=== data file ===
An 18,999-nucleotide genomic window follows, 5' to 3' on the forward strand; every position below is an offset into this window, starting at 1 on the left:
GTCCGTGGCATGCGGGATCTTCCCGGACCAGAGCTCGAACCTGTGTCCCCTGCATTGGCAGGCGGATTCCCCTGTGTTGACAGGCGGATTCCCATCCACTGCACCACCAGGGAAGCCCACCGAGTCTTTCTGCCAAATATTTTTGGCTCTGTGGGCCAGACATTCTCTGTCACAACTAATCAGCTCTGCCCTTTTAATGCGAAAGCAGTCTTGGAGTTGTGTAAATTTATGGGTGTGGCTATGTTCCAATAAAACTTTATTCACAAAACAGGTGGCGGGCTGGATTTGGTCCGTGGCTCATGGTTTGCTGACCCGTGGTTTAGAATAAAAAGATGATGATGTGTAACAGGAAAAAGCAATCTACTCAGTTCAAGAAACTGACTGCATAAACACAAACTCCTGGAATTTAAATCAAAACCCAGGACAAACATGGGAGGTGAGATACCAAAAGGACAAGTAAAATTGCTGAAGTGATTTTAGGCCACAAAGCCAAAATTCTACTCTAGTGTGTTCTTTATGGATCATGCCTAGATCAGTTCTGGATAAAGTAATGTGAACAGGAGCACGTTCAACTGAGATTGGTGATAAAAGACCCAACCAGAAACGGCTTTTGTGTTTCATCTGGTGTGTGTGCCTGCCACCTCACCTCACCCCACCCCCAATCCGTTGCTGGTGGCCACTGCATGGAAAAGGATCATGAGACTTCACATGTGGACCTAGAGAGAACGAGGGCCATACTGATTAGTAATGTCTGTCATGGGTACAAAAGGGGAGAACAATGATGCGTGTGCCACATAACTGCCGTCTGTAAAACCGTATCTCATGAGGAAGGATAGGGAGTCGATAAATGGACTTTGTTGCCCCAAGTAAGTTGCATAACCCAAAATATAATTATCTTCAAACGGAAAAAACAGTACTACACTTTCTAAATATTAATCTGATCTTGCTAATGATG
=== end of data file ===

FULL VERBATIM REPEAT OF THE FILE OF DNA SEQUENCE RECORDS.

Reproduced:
An 18,999-nucleotide genomic window follows, 5' to 3' on the forward strand; every position below is an offset into this window, starting at 1 on the left:
GTCCGTGGCATGCGGGATCTTCCCGGACCAGAGCTCGAACCTGTGTCCCCTGCATTGGCAGGCGGATTCCCCTGTGTTGACAGGCGGATTCCCATCCACTGCACCACCAGGGAAGCCCACCGAGTCTTTCTGCCAAATATTTTTGGCTCTGTGGGCCAGACATTCTCTGTCACAACTAATCAGCTCTGCCCTTTTAATGCGAAAGCAGTCTTGGAGTTGTGTAAATTTATGGGTGTGGCTATGTTCCAATAAAACTTTATTCACAAAACAGGTGGCGGGCTGGATTTGGTCCGTGGCTCATGGTTTGCTGACCCGTGGTTTAGAATAAAAAGATGATGATGTGTAACAGGAAAAAGCAATCTACTCAGTTCAAGAAACTGACTGCATAAACACAAACTCCTGGAATTTAAATCAAAACCCAGGACAAACATGGGAGGTGAGATACCAAAAGGACAAGTAAAATTGCTGAAGTGATTTTAGGCCACAAAGCCAAAATTCTACTCTAGTGTGTTCTTTATGGATCATGCCTAGATCAGTTCTGGATAAAGTAATGTGAACAGGAGCACGTTCAACTGAGATTGGTGATAAAAGACCCAACCAGAAACGGCTTTTGTGTTTCATCTGGTGTGTGTGCCTGCCACCTCACCTCACCCCACCCCCAATCCGTTGCTGGTGGCCACTGCATGGAAAAGGATCATGAGACTTCACATGTGGACCTAGAGAGAACGAGGGCCATACTGATTAGTAATGTCTGTCATGGGTACAAAAGGGGAGAACAATGATGCGTGTGCCACATAACTGCCGTCTGTAAAACCGTATCTCATGAGGAAGGATAGGGAGTCGATAAATGGACTTTGTTGCCCCAAGTAAGTTGCATAACCCAAAATATAATTATCTTCAAACGGAAAAAACAGTACTACACTTTCTAAATATTAATCTGATCTTGCTAATGATG